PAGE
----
The Governor of Río Negro, Alberto Weretilneck, linked the recent unrest to RAM, but the protestors were revealed to instead be from the Lof Lafken Winkul Mapu community and deny all involvement with the group, claiming that their sole intention is to claim justice for Rafael. “We are asking for justice for Rafael,” said María Nahuel. “We have never had weapons. There was never a confrontation.”
They also deny occupying the hotel. Nahuel added, “We did not occupy Hotel Mascardi. Lots of people come and go, day and night, but we never occupied the hotel and we aren’t going to, because we have our own houses.” She went on to criticize security forces for the use of violence against her community. “We are always attacked by the Federal Police and the Naval Prefecture. We are always the ones being attacked.”
Lying behind the current conflict in Bariloche is an economic pressure. While there was no violence in the Mapuche roadblock, they held up buses of tourists on their way to Cerro Tronador, one of the main attractions in the area. Tourism agencies are said to be nervous about how this unrest will affect business. Due to the peso’s spectacular fall against the dollar this year, more Argentines have opted to remain in Argentina for their winter break, with Bariloche welcoming the highest number of tourists in a decade.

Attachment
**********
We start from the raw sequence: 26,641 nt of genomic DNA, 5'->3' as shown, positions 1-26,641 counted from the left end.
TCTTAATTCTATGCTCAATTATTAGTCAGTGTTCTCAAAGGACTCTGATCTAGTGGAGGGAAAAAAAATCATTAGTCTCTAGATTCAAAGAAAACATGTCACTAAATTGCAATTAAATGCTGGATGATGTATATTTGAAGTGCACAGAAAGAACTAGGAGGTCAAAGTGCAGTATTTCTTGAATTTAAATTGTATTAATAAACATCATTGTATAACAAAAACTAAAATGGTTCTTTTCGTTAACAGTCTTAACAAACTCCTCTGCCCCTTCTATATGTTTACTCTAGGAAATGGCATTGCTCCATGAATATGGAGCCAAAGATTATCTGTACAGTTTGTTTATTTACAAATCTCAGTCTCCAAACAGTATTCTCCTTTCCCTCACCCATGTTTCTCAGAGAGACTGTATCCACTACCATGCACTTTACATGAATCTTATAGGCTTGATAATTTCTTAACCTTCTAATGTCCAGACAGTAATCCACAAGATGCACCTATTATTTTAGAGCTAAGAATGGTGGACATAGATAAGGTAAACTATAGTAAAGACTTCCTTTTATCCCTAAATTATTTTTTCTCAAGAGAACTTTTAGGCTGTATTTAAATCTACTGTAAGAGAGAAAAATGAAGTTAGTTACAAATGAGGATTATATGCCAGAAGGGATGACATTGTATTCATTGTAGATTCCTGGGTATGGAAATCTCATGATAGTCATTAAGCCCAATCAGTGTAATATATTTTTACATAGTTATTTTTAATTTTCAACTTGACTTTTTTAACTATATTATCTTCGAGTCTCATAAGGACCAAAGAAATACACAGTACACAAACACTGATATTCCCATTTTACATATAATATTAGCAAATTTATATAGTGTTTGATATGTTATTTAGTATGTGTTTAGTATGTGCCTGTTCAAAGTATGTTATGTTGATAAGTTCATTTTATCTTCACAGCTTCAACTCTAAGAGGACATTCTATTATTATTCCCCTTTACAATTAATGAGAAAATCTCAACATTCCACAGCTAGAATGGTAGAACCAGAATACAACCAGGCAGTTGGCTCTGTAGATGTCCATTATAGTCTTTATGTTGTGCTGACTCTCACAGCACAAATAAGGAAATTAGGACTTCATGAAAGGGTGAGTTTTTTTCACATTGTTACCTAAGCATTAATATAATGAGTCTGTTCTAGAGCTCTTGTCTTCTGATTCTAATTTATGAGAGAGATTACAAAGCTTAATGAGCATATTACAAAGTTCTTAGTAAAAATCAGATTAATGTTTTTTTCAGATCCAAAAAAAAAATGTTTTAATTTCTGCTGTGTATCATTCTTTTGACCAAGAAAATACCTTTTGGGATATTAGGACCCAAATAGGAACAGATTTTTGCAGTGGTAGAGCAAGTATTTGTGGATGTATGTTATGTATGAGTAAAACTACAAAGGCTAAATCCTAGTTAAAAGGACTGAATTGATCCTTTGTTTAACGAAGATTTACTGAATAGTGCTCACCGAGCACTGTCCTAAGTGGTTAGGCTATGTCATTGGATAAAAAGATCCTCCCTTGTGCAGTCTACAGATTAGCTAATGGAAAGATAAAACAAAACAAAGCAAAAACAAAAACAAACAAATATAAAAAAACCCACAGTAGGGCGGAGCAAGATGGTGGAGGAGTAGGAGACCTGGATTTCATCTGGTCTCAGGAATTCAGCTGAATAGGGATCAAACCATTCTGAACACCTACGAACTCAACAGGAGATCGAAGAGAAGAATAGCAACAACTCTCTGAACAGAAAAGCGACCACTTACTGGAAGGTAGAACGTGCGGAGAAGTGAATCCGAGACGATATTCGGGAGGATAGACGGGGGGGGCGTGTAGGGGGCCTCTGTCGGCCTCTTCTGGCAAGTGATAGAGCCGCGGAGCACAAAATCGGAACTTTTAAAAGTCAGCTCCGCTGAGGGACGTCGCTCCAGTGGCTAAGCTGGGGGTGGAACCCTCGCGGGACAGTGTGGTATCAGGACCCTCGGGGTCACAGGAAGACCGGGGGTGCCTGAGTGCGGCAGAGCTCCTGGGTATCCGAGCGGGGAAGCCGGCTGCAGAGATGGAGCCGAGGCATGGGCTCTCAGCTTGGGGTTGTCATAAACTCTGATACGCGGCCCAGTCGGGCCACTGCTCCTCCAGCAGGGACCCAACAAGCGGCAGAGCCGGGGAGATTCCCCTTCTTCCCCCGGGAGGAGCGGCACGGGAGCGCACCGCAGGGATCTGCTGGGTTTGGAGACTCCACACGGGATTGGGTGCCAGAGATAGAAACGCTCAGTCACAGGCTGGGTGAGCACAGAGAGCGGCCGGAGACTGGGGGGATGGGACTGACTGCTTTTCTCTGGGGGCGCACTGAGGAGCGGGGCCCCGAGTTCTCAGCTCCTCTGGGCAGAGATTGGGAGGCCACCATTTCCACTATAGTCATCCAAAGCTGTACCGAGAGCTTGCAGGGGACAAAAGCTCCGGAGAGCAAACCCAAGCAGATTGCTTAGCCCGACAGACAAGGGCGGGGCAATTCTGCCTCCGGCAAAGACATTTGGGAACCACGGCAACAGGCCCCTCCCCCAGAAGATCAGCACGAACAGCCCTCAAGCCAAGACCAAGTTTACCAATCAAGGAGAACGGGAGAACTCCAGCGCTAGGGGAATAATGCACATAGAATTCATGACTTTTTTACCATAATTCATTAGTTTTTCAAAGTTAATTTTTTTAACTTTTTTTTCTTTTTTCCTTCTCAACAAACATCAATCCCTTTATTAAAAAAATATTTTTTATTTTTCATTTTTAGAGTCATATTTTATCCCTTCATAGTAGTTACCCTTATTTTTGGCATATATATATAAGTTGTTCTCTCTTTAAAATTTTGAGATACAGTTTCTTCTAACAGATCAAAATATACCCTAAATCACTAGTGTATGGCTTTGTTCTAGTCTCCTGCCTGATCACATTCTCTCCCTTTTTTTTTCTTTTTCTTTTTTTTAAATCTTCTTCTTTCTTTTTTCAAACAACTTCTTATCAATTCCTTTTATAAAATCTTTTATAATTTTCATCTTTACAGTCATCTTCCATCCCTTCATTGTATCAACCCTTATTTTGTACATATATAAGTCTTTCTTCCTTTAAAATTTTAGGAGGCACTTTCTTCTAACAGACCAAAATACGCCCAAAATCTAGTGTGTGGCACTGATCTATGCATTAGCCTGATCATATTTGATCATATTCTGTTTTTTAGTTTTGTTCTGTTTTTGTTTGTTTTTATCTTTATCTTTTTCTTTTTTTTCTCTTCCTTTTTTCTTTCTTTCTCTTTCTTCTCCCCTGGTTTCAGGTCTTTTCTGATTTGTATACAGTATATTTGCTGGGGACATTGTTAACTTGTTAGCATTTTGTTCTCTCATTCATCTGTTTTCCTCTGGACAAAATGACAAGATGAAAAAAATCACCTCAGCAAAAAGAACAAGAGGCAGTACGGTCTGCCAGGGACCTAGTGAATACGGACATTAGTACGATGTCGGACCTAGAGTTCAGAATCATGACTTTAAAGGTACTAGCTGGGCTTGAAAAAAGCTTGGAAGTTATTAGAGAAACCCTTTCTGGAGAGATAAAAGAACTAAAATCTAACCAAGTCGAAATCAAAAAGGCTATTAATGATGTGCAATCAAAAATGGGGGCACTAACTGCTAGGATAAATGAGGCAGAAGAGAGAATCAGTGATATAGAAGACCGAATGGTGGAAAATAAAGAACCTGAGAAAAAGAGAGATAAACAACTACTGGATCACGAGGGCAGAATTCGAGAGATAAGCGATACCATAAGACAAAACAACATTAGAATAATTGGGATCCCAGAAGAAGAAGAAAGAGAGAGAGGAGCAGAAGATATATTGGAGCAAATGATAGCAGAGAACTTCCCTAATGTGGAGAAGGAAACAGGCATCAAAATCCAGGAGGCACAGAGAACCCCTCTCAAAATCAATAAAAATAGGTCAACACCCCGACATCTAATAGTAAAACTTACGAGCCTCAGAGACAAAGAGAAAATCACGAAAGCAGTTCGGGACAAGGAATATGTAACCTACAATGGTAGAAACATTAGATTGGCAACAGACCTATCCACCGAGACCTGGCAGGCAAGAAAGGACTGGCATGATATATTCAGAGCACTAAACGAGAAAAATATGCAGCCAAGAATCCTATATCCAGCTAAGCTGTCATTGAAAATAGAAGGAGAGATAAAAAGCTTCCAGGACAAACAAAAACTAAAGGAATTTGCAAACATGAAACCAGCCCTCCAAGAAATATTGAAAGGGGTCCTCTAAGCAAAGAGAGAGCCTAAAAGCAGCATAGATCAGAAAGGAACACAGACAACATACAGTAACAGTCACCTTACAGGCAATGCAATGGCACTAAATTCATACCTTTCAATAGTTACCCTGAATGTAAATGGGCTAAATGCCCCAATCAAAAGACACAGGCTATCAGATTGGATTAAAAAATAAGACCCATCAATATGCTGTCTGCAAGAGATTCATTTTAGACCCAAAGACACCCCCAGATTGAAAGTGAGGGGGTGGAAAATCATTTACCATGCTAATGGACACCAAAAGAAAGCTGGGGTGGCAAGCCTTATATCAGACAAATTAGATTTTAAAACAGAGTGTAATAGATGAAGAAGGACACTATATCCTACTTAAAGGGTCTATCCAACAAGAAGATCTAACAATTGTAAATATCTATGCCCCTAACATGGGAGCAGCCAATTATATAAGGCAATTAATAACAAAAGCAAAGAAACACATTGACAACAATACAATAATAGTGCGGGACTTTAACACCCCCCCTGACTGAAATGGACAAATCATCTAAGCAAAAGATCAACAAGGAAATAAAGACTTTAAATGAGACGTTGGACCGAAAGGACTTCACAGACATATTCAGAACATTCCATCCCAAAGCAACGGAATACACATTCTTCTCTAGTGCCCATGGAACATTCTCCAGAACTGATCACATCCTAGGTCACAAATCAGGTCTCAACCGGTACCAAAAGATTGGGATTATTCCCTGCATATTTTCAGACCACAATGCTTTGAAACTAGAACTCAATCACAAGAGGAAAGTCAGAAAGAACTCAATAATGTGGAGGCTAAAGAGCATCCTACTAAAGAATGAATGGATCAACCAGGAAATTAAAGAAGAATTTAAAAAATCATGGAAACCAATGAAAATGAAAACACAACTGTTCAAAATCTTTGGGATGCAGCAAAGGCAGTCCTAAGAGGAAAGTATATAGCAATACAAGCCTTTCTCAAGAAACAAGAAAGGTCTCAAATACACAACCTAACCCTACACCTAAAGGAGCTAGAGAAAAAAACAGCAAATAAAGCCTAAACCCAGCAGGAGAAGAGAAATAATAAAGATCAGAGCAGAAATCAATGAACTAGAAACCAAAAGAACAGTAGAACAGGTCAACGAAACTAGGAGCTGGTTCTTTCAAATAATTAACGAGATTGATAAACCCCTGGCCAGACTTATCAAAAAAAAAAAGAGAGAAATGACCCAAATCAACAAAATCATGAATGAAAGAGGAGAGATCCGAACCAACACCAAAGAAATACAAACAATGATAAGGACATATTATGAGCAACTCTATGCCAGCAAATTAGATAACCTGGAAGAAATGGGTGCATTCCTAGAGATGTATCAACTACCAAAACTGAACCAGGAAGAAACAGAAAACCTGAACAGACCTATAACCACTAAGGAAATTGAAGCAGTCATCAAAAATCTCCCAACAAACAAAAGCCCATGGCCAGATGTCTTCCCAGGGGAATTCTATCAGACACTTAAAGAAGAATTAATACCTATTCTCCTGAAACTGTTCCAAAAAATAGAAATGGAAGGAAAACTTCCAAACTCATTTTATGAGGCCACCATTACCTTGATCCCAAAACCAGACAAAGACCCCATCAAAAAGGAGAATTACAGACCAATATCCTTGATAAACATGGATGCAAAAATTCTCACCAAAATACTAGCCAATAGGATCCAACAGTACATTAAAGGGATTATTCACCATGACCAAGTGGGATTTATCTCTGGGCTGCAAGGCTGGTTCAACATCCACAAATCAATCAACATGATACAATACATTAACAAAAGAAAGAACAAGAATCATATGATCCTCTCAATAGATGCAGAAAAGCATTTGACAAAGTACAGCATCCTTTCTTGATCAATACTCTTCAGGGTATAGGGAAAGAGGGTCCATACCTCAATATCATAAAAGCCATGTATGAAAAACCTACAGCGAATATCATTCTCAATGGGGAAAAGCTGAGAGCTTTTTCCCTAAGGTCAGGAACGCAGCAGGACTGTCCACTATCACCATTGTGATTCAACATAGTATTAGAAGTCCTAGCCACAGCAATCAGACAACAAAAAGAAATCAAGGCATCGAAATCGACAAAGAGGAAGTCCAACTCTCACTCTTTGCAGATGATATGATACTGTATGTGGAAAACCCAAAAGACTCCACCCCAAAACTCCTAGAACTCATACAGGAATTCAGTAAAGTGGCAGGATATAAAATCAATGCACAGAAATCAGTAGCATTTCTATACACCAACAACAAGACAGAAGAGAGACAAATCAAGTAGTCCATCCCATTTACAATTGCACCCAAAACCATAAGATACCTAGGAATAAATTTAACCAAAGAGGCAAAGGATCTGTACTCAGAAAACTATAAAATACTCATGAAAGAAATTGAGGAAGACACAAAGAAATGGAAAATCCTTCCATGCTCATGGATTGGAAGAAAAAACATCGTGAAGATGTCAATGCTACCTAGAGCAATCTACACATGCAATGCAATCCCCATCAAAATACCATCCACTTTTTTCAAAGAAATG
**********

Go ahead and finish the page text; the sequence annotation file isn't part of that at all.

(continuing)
Both sides of the argument are locked in a diálogo de sordos where it seems neither party is willing to listen to the other. On the Mapuche side, there is an ancestral distrust of the Argentine state and a long history of political mobilization, but as far as the authorities are concerned, the endemic, institutionalized racism against indigenous communities is very much a reality. Given the historic exclusion of indigenous voices from political and judicial discourse, it is no wonder that they have turned to more extreme measures to make their arguments heard. As tension continues to build, it seems unlikely that an agreement will be reached soon.